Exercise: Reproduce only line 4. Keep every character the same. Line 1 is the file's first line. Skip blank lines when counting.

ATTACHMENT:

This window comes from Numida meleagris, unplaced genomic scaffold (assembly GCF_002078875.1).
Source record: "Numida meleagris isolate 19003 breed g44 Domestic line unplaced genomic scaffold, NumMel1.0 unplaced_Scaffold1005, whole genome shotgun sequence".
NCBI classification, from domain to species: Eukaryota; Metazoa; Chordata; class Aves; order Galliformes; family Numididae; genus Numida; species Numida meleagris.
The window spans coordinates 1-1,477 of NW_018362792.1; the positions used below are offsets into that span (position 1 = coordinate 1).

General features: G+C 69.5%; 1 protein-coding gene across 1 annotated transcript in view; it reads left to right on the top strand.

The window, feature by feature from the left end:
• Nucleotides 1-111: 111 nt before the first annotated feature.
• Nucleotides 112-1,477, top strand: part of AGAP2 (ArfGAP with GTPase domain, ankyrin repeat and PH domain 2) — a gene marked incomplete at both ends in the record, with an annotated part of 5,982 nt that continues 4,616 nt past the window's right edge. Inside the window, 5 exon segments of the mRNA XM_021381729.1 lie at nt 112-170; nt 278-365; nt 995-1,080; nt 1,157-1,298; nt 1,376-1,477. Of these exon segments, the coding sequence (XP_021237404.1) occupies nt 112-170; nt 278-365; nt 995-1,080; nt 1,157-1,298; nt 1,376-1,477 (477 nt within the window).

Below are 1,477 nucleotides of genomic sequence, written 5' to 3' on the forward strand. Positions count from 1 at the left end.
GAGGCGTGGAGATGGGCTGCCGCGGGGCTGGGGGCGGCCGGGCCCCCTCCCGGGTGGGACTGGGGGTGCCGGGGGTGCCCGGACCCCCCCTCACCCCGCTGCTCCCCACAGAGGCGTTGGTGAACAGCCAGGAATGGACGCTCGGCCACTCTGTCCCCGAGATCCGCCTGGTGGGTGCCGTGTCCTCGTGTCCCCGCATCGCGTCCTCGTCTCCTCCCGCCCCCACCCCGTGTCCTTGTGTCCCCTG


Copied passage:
The window spans coordinates 1-1,477 of NW_018362792.1; the positions used below are offsets into that span (position 1 = coordinate 1).